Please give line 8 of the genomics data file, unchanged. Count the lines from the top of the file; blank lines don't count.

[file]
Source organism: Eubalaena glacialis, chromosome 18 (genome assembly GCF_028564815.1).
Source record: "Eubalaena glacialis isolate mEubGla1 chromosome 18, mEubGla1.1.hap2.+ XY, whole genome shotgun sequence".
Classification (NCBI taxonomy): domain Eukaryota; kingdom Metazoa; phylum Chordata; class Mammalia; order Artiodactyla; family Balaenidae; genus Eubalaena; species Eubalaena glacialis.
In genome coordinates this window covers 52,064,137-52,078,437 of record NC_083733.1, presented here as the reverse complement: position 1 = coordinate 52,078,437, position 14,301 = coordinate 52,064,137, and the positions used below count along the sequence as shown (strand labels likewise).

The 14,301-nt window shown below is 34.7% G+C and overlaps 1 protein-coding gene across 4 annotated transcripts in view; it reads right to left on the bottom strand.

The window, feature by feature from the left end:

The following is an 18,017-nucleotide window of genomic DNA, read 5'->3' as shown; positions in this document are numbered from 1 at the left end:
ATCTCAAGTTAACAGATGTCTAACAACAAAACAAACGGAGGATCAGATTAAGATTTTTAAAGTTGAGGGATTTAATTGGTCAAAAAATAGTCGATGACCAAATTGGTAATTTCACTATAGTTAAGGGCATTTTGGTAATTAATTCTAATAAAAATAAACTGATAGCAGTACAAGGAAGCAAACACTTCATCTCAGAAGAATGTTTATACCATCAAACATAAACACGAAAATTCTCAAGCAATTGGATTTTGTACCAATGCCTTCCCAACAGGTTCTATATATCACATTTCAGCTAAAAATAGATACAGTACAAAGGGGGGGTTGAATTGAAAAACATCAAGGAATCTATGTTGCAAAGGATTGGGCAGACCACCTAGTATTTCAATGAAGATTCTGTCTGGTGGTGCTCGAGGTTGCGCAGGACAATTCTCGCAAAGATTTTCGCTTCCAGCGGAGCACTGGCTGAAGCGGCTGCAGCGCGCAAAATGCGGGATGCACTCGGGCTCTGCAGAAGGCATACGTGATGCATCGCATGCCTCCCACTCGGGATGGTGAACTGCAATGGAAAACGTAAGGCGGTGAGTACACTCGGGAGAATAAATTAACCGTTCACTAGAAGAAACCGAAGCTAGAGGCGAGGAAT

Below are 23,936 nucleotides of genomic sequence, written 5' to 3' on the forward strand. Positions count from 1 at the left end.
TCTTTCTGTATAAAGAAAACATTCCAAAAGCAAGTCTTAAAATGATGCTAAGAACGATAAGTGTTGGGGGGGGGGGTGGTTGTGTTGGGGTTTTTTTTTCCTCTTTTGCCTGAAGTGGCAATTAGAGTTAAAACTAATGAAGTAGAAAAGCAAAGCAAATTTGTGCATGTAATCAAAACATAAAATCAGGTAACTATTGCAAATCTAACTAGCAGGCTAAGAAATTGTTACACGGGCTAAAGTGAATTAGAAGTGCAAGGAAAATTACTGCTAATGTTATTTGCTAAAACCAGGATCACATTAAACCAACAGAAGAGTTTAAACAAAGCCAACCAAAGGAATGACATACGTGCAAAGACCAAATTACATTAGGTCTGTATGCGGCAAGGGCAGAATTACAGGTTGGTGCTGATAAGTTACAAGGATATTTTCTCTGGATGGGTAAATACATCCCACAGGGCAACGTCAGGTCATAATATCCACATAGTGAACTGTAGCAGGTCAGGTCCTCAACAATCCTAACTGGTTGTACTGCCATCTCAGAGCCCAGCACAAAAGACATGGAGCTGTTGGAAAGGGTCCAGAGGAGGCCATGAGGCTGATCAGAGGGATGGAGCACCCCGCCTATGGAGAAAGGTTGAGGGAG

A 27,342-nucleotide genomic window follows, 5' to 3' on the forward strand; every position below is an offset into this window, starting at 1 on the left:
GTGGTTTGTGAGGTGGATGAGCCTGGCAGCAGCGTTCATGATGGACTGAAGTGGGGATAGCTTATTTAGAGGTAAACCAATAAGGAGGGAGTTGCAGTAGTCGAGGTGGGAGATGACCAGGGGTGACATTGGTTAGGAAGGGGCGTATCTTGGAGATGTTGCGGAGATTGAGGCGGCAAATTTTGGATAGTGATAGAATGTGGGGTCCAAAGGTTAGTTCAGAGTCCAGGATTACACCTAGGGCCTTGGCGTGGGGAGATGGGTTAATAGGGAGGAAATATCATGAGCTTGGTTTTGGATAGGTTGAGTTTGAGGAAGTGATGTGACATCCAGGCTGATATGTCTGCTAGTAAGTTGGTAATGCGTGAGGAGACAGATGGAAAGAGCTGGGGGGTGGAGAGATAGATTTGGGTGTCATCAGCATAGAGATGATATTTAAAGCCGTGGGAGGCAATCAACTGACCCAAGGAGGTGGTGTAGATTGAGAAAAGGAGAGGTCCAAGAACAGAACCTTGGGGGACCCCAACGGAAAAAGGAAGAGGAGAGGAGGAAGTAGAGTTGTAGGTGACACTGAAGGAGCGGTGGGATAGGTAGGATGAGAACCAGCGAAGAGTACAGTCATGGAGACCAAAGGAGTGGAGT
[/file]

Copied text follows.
ATCTCAAGTTAACAGATGTCTAACAACAAAACAAACGGAGGATCAGATTAAGATTTTTAAAGTTGAGGGATTTAATTGGTCAAAAAATAGTCGATGACCAAATTGGTAATTTCACTATAGTTAAGGGCATTTTGGTAATTAATTCTAATAAAAATAAACTGATAGCAGTACAAGGAAGCAAACACTTCATCTCAGAAGAATGTTTATACCATCAAACATAAACACGAAAATTCTCAAGCAATTGGATTTTGTACCAATGCCTTCCCAACAGGTTCTATATATCACATTTCAGCTAAAAATAGATACAGTACAAAGGGGGGGTTGAATTGAAAAACATCAAGGAATCTATGTTGCAAAGGATTGGGCAGACCACCTAGTATTTCAATGAAGATTCTGTCTGGTGGTGCTCGAGGTTGCGCAGGACAATTCTCGCAAAGATTTTCGCTTCCAGCGGAGCACTGGCTGAAGCGGCTGCAGCGCGCAAAATGCGGGATGCACTCGGGCTCTGCAGAAGGCATACGTGATGCATCGCATGCCTCCCACTCGGGATGGTGAACTGCAATGGAAAACGTAAGGCGGTGAGTACACTCGGGAGAATAAATTAACCGTTCACTAGAAGAAACCGAAGCTAGAGGCGAGGAAT